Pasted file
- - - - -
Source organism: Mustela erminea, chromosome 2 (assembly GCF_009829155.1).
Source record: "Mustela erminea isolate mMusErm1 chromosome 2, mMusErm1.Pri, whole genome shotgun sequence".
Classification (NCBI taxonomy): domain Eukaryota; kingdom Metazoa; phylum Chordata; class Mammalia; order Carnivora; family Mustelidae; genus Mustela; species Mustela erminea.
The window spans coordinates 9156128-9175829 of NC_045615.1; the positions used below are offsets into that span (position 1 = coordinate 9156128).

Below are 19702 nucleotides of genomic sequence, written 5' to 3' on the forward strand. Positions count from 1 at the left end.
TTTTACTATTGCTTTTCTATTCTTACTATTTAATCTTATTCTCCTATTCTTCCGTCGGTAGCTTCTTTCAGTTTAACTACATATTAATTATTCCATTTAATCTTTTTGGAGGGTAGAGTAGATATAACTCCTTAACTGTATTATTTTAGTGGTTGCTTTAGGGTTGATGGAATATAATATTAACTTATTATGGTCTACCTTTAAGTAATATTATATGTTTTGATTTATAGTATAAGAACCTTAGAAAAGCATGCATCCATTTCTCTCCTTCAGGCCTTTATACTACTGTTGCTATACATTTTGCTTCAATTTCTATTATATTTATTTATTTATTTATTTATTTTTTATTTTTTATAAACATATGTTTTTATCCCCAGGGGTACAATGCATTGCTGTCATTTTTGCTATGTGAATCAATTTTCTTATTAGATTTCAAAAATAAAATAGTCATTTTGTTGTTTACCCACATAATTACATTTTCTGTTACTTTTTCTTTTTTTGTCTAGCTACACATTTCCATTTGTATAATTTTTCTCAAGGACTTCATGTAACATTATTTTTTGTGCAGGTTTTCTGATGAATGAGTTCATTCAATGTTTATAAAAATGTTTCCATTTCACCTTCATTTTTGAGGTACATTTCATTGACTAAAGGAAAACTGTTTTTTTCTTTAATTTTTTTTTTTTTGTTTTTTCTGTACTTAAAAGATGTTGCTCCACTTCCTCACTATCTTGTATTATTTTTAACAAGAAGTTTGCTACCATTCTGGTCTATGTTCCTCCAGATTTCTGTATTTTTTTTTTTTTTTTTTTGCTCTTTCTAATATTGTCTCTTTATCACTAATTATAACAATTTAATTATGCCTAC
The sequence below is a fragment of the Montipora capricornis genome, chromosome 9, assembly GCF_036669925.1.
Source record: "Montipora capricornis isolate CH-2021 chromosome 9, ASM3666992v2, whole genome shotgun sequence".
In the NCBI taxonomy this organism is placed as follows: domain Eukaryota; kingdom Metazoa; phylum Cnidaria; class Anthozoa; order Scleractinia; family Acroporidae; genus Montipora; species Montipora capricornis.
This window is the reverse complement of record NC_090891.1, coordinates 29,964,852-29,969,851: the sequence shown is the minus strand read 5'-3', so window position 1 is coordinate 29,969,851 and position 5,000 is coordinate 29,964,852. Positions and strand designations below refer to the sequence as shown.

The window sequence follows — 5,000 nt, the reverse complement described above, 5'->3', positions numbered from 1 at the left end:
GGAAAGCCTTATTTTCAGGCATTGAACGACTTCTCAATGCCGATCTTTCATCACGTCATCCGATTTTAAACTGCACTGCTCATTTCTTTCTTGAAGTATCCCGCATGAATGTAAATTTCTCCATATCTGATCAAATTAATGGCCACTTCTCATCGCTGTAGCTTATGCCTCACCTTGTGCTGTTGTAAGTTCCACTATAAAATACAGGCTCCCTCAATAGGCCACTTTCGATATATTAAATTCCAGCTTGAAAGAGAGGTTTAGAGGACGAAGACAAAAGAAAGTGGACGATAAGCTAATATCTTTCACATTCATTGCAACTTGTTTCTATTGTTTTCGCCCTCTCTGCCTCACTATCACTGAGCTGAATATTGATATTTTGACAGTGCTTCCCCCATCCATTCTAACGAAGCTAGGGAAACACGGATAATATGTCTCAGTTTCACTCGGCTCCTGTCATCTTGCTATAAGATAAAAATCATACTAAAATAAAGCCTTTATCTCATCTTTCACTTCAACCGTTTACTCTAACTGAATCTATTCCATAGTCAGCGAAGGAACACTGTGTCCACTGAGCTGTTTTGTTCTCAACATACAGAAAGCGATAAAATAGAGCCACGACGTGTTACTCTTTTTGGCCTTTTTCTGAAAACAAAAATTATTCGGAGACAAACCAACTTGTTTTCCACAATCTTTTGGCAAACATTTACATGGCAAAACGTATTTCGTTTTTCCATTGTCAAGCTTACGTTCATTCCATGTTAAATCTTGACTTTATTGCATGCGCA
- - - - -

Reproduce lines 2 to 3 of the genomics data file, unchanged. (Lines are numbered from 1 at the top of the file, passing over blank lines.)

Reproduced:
Source record: "Mustela erminea isolate mMusErm1 chromosome 2, mMusErm1.Pri, whole genome shotgun sequence".
Classification (NCBI taxonomy): domain Eukaryota; kingdom Metazoa; phylum Chordata; class Mammalia; order Carnivora; family Mustelidae; genus Mustela; species Mustela erminea.